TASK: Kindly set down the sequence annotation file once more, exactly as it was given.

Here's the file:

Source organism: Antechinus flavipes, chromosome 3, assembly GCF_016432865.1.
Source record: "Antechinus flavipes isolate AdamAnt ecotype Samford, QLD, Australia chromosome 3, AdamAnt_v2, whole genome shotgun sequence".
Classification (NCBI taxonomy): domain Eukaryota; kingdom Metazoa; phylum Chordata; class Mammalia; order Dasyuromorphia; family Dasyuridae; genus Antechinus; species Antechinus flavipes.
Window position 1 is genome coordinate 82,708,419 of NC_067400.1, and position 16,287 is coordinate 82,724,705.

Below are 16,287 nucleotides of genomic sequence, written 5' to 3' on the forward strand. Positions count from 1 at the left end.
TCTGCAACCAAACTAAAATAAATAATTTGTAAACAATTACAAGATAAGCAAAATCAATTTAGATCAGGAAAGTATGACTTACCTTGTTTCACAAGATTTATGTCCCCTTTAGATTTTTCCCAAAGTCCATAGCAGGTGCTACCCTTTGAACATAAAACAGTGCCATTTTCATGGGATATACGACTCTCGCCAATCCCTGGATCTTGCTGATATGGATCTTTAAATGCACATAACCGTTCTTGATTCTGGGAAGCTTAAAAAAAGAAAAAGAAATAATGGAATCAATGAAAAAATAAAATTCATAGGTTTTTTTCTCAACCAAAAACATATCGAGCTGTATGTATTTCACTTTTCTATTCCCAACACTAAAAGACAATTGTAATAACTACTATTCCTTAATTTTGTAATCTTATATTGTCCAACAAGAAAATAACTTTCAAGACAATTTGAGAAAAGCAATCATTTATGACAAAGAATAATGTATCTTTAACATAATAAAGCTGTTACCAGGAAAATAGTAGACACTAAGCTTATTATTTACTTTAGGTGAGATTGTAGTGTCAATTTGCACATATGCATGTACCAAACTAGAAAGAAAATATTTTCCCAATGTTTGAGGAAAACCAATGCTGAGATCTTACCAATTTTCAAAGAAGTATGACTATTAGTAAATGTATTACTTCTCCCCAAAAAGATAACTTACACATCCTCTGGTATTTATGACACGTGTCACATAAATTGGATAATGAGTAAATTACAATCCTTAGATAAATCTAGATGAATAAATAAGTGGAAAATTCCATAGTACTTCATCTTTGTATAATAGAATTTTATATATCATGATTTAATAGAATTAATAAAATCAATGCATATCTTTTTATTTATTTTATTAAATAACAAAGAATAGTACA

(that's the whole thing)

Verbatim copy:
Source organism: Antechinus flavipes, chromosome 3, assembly GCF_016432865.1.
Source record: "Antechinus flavipes isolate AdamAnt ecotype Samford, QLD, Australia chromosome 3, AdamAnt_v2, whole genome shotgun sequence".
Classification (NCBI taxonomy): domain Eukaryota; kingdom Metazoa; phylum Chordata; class Mammalia; order Dasyuromorphia; family Dasyuridae; genus Antechinus; species Antechinus flavipes.
Window position 1 is genome coordinate 82,708,419 of NC_067400.1, and position 16,287 is coordinate 82,724,705.

Below are 16,287 nucleotides of genomic sequence, written 5' to 3' on the forward strand. Positions count from 1 at the left end.
TCTGCAACCAAACTAAAATAAATAATTTGTAAACAATTACAAGATAAGCAAAATCAATTTAGATCAGGAAAGTATGACTTACCTTGTTTCACAAGATTTATGTCCCCTTTAGATTTTTCCCAAAGTCCATAGCAGGTGCTACCCTTTGAACATAAAACAGTGCCATTTTCATGGGATATACGACTCTCGCCAATCCCTGGATCTTGCTGATATGGATCTTTAAATGCACATAACCGTTCTTGATTCTGGGAAGCTTAAAAAAAGAAAAAGAAATAATGGAATCAATGAAAAAATAAAATTCATAGGTTTTTTTCTCAACCAAAAACATATCGAGCTGTATGTATTTCACTTTTCTATTCCCAACACTAAAAGACAATTGTAATAACTACTATTCCTTAATTTTGTAATCTTATATTGTCCAACAAGAAAATAACTTTCAAGACAATTTGAGAAAAGCAATCATTTATGACAAAGAATAATGTATCTTTAACATAATAAAGCTGTTACCAGGAAAATAGTAGACACTAAGCTTATTATTTACTTTAGGTGAGATTGTAGTGTCAATTTGCACATATGCATGTACCAAACTAGAAAGAAAATATTTTCCCAATGTTTGAGGAAAACCAATGCTGAGATCTTACCAATTTTCAAAGAAGTATGACTATTAGTAAATGTATTACTTCTCCCCAAAAAGATAACTTACACATCCTCTGGTATTTATGACACGTGTCACATAAATTGGATAATGAGTAAATTACAATCCTTAGATAAATCTAGATGAATAAATAAGTGGAAAATTCCATAGTACTTCATCTTTGTATAATAGAATTTTATATATCATGATTTAATAGAATTAATAAAATCAATGCATATCTTTTTATTTATTTTATTAAATAACAAAGAATAGTACA